I will not call this recipe a traditional Brioche because it is not. I used only 1 egg for 1 1/2 cups of flour which probably about 1 1/2 egg and instead of 5 tablespoon of butter in Cut it down to 2 tablespoon. In the true essence of a Brioche bread, this is not going to qualify but I decided to still call it Brioche Burger Buns, you can call it just Burger Buns or whatever you feel fit. But however we call it, one thin for sure this bread is nothing but amazing! It is soft, it has a fine crumb and it is not bland at all. It is not sweet because I thought since I am using it for burger I had the sweetness tone down.
Tips for a Successful Soft Homemade Bread
- Liquid Temperature – Yeast grows in temperature between 105 – 110F, so its important to have the water that you are using to “proof” it in this range. If you go lower or higher, the yeast might not proof properly. That means the bread will not rise as much, resulting to a flat and tough bread.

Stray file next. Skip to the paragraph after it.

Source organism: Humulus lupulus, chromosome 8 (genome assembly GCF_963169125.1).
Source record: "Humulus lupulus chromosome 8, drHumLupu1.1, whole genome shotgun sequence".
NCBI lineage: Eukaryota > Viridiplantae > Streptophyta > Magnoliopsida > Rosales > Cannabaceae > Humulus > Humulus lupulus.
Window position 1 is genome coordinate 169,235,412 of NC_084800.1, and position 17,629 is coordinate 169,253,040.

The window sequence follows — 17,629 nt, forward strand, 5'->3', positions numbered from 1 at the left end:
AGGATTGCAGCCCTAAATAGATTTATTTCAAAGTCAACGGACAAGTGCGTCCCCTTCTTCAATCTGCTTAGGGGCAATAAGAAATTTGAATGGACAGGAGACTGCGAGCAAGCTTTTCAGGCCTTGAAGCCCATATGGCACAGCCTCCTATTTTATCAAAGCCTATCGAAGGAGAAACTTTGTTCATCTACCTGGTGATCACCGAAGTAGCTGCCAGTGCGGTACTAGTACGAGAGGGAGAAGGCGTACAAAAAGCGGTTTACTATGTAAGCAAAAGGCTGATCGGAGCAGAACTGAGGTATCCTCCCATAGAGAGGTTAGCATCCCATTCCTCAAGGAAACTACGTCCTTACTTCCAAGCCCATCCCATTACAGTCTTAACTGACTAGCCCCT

- Check Yeast Expiry a Date – you might be wondering how come the bread did not rise when you followed exactly the recipe. Well, first thing first, make sure the yeast is not yet expired. Expired yeast is the common reason for flat and dense bread. If your bread did not expand or rise during the rest period, it is most likely that the yeast is not fresh or the water temperature is too hot or cold.
- Amount of Yeast – Just because you want a tall bread doesn’t mean you have to put as much yeast in the mixture. Sometimes adding too much yeast can cause the bread to collapse during the rest period. Just imagine putting more air than what is needed in a balloon, the balloon will explode. The same case with bread.
- Right Type of Yeast – Make sure to use the right type of yeast for your recipe, and make necessary adjustments if you want to swap one from another. Active dry yeast and instant yeast not a 1:1 ratio. Usually, instant yeast is 25% less than active dry yeast.
- Rest Period – Yeast bread needs time to rise. There are bread that uses less yeast but requires more rest time, the likes of No Knead Bread or Artisan Bread which usually require 8- 16 hours rest period to get the volume and to develop the flavor. The point is, give it time to rest, don’t touch it just leave it in a warm place. The first rest period will normally tell you if your dough is good or not. If it rise and almost double in size, then your on the right track.